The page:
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Anyone here who has powered raspberry pi with batteries like lipo or alkaline batteries? I need to know how to do it.

  • Welcome to Stack Exchange. I have edited your title in order to meet SE standard. About your problem, could provide us more informations. Specifically: How long your RPi is supposed to work without interruption? – jlandercy Mar 5 '14 at 16:14
  • thanks sir. I need it to work for around 15 to 20 min probably without any interruption. – muneeb Mar 5 '14 at 16:18
  • actually I am working on an autonomous GPS based car which will be controlled through pi... so I want to know that how to power raspberry pi with batteries. – muneeb Mar 5 '14 at 16:24
  • Take a look at: kickstarter.com/projects/hamishcunningham/… This might give you what you need – recantha Mar 5 '14 at 16:30
  • Sounds like a duplicate of raspberrypi.stackexchange.com/questions/1360/… – avra Mar 6 '14 at 8:40
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You will need a voltage regulator to properly supply your pi (PSU @ elinux.org, there is related questions on RPi SE). Additional protections should be considered if you feed through GPIO.

Basically to answer you question, you can use the Peukert's Law as a first approximation:

C = t*I^k

Where k is an adimensional constant ranging in [1.1;1.3] depending of the battery, I is the current drawn (you need to sum all components of your circuit, including your GPS. RPi draws 1A when idle), C the battery capacity (the fundamental specification of the battery with a dimension in A.s) and t the discharge time.

Eg.: t = 1/2h, I = 2000mA and k=1.2 leads to C = 0.5*2000^1.2 = 4573 mAh, then you better to select a 4800mAh battery.

Battery voltage must be chosen accordingly with the voltage regulator you selected. Do not forget that you need a good 5V supply in order to service your RPi.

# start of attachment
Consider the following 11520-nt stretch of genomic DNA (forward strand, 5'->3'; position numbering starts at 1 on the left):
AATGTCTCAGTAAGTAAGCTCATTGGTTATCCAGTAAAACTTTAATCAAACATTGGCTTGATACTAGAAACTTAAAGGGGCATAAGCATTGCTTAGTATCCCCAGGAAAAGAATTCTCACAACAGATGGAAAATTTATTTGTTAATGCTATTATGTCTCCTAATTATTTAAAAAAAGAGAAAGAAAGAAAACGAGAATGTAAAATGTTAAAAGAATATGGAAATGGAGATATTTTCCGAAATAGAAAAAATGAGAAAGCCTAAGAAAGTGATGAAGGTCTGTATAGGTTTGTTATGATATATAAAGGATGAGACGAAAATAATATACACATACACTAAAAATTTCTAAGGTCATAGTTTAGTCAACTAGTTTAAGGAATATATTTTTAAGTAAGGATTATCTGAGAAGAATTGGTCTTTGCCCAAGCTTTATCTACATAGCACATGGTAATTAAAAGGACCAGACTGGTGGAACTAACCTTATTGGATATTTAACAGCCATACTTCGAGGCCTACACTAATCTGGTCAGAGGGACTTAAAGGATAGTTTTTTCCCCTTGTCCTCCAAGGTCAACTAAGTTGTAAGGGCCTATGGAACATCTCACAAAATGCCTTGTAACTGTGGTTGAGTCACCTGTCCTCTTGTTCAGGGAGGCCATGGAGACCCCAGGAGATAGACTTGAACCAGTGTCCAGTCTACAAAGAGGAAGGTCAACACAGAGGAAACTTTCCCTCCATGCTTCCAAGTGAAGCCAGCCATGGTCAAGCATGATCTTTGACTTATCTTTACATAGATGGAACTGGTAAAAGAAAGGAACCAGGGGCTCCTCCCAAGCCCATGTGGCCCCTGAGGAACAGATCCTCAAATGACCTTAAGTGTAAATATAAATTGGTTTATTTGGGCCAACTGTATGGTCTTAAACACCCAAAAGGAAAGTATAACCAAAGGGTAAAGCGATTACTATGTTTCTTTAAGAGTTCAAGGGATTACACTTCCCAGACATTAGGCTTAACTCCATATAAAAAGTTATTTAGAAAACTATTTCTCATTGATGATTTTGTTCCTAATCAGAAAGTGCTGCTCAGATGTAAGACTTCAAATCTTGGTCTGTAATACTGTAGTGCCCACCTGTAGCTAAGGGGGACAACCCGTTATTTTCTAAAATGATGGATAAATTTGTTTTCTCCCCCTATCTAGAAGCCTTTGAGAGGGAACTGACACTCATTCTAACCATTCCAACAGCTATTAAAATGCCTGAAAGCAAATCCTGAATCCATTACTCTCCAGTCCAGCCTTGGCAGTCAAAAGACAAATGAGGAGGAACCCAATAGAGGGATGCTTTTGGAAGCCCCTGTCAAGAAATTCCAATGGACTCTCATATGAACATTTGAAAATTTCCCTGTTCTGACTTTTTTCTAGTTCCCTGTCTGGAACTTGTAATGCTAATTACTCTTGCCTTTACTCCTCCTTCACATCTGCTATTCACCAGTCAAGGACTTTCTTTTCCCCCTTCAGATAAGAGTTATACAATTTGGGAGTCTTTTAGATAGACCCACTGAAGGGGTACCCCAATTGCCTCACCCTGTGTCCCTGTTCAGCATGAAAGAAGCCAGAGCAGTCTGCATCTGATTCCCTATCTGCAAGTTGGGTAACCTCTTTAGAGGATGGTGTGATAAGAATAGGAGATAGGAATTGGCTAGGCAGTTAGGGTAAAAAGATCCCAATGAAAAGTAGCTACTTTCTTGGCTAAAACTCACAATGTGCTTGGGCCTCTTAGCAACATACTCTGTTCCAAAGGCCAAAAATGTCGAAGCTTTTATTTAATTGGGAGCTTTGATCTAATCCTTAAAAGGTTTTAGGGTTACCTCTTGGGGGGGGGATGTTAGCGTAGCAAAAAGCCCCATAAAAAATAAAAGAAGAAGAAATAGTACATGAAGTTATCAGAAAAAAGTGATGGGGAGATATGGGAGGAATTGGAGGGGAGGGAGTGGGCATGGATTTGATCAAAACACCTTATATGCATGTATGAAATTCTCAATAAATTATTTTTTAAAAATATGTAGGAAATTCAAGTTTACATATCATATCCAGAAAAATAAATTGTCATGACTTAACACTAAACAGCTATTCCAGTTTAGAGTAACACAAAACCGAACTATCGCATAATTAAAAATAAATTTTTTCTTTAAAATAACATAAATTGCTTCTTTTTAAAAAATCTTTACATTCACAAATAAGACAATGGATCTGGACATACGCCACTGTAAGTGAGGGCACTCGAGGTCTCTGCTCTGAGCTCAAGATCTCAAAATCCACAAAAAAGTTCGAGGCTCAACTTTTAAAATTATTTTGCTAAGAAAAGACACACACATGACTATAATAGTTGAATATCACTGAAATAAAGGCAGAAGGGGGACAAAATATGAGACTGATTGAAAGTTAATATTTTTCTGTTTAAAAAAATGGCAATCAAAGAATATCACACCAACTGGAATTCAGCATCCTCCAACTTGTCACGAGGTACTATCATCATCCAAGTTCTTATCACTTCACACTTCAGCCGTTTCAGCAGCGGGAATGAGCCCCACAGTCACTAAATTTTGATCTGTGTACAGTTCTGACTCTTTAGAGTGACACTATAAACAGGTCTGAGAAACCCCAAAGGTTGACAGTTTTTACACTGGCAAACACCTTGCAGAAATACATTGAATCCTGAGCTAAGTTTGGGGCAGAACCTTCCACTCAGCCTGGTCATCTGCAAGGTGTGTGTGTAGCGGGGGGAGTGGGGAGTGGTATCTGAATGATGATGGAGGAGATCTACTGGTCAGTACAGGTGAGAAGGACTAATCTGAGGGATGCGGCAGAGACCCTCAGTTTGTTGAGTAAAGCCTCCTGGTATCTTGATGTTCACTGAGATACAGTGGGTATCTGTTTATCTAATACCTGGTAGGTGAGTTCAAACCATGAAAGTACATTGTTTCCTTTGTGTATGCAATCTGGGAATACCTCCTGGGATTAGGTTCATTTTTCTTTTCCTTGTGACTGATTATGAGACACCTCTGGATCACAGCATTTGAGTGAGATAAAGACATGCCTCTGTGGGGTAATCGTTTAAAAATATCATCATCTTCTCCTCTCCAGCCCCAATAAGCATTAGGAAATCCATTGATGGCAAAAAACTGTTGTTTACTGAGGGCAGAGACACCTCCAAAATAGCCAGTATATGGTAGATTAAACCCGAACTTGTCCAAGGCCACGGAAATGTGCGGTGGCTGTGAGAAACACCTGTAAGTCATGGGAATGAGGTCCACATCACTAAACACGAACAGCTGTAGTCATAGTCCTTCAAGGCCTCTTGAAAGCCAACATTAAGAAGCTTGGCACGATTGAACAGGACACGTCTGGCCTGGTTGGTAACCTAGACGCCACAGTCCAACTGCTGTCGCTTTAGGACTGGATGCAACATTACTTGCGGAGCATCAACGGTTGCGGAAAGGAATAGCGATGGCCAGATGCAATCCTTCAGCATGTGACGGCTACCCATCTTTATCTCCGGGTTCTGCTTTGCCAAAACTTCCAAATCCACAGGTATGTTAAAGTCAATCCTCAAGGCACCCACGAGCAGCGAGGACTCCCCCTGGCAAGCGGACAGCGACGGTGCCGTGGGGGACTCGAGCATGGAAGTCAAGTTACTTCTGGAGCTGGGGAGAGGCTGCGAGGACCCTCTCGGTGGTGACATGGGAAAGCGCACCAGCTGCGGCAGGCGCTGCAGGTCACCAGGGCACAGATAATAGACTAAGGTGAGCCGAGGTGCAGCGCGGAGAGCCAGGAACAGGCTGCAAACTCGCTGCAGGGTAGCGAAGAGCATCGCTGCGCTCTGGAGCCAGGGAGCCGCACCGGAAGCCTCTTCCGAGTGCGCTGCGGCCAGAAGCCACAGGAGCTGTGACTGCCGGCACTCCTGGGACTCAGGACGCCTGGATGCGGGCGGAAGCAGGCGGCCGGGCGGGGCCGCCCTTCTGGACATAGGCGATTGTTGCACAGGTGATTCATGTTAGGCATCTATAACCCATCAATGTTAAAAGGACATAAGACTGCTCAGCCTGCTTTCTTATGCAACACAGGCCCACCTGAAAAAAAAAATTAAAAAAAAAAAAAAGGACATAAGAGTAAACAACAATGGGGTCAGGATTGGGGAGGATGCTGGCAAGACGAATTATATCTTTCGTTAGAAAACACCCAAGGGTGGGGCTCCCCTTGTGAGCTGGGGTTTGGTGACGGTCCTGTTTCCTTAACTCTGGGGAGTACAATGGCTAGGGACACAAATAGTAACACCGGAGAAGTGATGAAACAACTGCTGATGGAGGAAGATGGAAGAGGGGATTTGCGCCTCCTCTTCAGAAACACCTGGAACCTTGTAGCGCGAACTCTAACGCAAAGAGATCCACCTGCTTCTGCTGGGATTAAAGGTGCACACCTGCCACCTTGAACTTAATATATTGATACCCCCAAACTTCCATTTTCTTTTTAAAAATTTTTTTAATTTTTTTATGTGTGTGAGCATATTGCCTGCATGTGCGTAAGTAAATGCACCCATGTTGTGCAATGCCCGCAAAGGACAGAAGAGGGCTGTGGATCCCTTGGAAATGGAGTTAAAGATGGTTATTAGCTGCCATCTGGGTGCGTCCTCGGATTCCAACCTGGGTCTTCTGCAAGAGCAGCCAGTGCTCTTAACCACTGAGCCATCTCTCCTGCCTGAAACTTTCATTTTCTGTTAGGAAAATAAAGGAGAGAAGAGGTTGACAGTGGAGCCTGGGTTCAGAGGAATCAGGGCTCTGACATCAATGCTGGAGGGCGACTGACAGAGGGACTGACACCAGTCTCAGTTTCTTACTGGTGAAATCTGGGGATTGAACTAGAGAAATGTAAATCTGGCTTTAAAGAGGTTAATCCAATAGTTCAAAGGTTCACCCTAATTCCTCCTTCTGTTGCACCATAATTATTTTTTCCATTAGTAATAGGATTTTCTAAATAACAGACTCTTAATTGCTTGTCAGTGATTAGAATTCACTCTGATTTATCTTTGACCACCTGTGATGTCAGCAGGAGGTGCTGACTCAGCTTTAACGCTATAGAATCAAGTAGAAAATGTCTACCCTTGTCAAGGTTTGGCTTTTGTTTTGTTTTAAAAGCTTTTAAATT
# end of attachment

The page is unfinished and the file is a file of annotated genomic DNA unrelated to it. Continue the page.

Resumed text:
Caution: LiH battery needs to be handle with care, it may explode and cause injuries. You need a dedicated circuitry to charge and discharge it. If you are not used to, select regular NiCd or alkaline Battery.

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If you take either of those you need a regulator/BEC.

That said, I have sucessfully powered my Pi with (4) 1.2V NiMh(Nickel Metal-Hydride) batteries, just some cheap 2500mAh rechargeable energizer ones, no regulator needed and safe for your Pi :)

  • Just curious about it: How long does it shoulder your Pi? How old are those batteries (how many cycles)? Have you experienced some weird behaviour when processing complex jobs (I mean high CPU load)? – jlandercy Mar 6 '14 at 19:31
  • It powers mine for about 3-4 hours. They are about 30 cycles in. I have mine on a custom quadcopter, powering the Pi, my signal receiver and a MUX and 8 pin DIP MCU on a breadboard also. The Pi is sending 4 pulse widths out constantly, so the workload is high and it still works perfect.. – nreich Mar 13 '14 at 16:52
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Something that works well for me is using a portable power pack as opposed to a battery. These are convenient due to the fact that they can plug up via the usb port, and they are easy to charge. I have a solar powered one thats around 2000 mAh that can run my pi for an hour or 2 (havent timed it just ball parking it). Or recently i got a portable charger that has a 6000 mAh battery that can power it for at least 4 hours (once again just ball parking it). I have tried the battery method before but it seems a bit overly complicated and runs a risk of ruining my Pi. So thats why i opted for this. Anyway i hope this helps you out. I highly recommend this route above any other. Cheers!!!

http://www.amazon.com/s/ref=sr_nr_n_12?rh=n%3A7073960011%2Ck%3Aportable+power&keywords=portable+power&ie=UTF8&qid=1394068518&rnid=2941120011

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